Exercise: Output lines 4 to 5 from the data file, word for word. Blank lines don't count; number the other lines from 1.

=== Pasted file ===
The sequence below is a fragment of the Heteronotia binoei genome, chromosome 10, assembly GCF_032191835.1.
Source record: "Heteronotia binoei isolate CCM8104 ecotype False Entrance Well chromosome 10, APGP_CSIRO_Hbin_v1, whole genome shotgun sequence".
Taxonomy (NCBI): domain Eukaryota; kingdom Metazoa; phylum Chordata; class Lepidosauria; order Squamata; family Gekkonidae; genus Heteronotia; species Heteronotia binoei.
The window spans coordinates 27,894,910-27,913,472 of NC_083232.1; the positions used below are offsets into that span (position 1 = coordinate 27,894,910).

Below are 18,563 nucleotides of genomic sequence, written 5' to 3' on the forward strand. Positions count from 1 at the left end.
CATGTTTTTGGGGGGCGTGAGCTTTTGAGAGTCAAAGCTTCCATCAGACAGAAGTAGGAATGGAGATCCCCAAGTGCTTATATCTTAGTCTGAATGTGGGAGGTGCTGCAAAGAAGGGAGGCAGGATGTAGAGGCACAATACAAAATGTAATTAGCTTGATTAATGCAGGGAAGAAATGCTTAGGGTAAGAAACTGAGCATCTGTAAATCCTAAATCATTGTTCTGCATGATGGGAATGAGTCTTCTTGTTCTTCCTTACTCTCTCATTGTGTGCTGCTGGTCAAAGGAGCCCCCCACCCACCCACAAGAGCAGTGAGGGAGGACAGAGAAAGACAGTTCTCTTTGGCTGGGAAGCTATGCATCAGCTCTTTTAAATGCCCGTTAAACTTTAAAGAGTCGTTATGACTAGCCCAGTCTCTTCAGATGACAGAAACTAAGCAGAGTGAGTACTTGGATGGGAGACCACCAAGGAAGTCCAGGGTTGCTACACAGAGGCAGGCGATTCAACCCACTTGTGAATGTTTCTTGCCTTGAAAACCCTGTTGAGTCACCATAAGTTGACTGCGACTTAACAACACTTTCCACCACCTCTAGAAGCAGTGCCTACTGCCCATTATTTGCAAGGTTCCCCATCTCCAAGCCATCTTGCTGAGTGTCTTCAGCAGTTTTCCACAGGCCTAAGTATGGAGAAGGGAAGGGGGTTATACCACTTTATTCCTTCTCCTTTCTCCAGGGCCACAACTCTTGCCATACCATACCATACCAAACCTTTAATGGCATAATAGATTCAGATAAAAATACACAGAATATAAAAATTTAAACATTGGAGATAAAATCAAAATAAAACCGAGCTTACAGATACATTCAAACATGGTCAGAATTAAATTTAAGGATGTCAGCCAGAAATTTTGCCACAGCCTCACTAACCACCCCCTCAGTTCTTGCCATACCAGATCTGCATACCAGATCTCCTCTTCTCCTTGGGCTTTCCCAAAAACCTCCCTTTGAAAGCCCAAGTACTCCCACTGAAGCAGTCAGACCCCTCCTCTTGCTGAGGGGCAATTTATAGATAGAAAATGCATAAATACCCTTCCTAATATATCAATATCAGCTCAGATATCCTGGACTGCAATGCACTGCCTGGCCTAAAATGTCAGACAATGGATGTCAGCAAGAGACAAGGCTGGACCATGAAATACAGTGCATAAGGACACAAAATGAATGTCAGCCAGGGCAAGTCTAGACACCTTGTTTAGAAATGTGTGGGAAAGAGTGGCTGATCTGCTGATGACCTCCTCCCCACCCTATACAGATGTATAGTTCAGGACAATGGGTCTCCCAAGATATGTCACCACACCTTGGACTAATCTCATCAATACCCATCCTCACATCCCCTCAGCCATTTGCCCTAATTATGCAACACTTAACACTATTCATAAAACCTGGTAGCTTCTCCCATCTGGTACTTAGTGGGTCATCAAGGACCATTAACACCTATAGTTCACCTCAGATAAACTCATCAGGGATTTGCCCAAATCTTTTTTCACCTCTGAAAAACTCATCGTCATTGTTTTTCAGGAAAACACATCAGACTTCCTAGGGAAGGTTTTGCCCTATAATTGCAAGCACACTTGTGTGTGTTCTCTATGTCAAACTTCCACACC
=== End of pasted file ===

The window spans coordinates 27,894,910-27,913,472 of NC_083232.1; the positions used below are offsets into that span (position 1 = coordinate 27,894,910).

Below are 18,563 nucleotides of genomic sequence, written 5' to 3' on the forward strand. Positions count from 1 at the left end.